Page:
counsel’ office – which, in fact, contained an error.
When plaintiff’s “deadline,” a “term” which was never negotiated or agreed to, was not
met, and defendants requested that the error (which was typographical, but material) be
corrected, plaintiff refused, and unilaterally declared the Agreement null and void. At a
subsequent mediation session ordered by the Court before a United States Magistrate Judge,
plaintiff enunciated no harm suffered by it as a result of this missed “deadline” – merely that
because another judge in another Circuit in another case involving other facts denied summary
judgment to another defendant, this plaintiff was now entitled to vitiate its own settlement
agreement in this case and demand several times the amount it agreed to accept. This motion to
enforce the original agreement followed.A settlement agreement, however, is a contract, and, as
set forth below, the parties had in every respect entered into a contract to settle this matter. For
the reasons set forth herein, this Court should not countenance plaintiff’s tactics nor its sharp
practice, and should grant defendants’ motion to enforce the Agreement that was memorialized
on February 9, 2015.

2
FACTUAL BACKGROUND
As this Court is aware, this case concerns plaintiff’s allegations of copyright and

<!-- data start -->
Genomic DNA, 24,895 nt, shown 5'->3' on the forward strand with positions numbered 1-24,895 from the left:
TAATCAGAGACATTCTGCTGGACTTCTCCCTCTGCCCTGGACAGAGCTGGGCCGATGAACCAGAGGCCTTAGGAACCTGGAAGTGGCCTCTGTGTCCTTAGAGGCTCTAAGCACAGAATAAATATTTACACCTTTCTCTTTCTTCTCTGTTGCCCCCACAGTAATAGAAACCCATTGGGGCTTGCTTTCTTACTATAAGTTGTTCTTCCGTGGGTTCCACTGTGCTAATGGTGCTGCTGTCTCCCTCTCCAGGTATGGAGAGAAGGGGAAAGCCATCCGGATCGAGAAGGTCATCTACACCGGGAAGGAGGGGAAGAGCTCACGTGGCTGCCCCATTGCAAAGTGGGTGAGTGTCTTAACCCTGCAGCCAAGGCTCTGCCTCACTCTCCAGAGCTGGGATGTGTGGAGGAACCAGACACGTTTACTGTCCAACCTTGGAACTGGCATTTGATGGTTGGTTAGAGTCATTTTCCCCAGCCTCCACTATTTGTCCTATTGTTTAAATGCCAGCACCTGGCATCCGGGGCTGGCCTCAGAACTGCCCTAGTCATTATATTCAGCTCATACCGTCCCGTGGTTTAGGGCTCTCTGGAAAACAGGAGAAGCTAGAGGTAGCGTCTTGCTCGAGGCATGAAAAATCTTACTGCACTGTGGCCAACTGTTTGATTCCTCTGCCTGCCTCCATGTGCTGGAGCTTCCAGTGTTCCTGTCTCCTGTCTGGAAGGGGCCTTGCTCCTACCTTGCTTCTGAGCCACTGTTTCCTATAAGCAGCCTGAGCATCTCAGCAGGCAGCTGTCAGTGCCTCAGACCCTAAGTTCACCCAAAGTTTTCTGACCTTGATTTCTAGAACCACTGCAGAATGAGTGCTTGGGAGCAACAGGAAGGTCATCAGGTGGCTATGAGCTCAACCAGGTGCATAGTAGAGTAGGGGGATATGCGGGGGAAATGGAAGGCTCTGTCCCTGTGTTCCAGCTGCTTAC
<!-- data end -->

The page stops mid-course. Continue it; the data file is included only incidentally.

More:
trademark infringement arising from defendants’ use of the iconic photograph depicting three
New York City firefighters raising the American flag over the debris of the World Trade Center
following the terrorist attacks of September 11, 2001. Defendants are alleged to have posted, for
an interval lasting approximately one day, a thumbnail version of a cropped portion of this image
as part of a Facebook post commemorating the anniversary of the September 11th attacks.
Plaintiff North Jersey Media Group, Inc., which owns the copyright in the photo, sued
defendants for this alleged action.
Plaintiff exerted considerable effort to file its claims for copyright and trademark
infringement mere hours after transmitting its cease and desist letter but before, as a practical
matter, that letter could have the effect of being conveyed to a decision-maker in sufficient time
for the photo to be removed before the “received” stamp could be placed by the clerk on Pearl
Street. The purpose of this cynical tack, of course, was to enable plaintiff to make the literally
true allegation that, at the precise moment its complaint was filed, the 9/11 photo was “still”
being used as a thumbnail on Facebook even though plaintiff had communicated a takedown
demand. It is undisputed that this demand was complied with essentially with almost
immediately. But by the conceit of plaintiff’s little game, its “beat the clock” routine was to be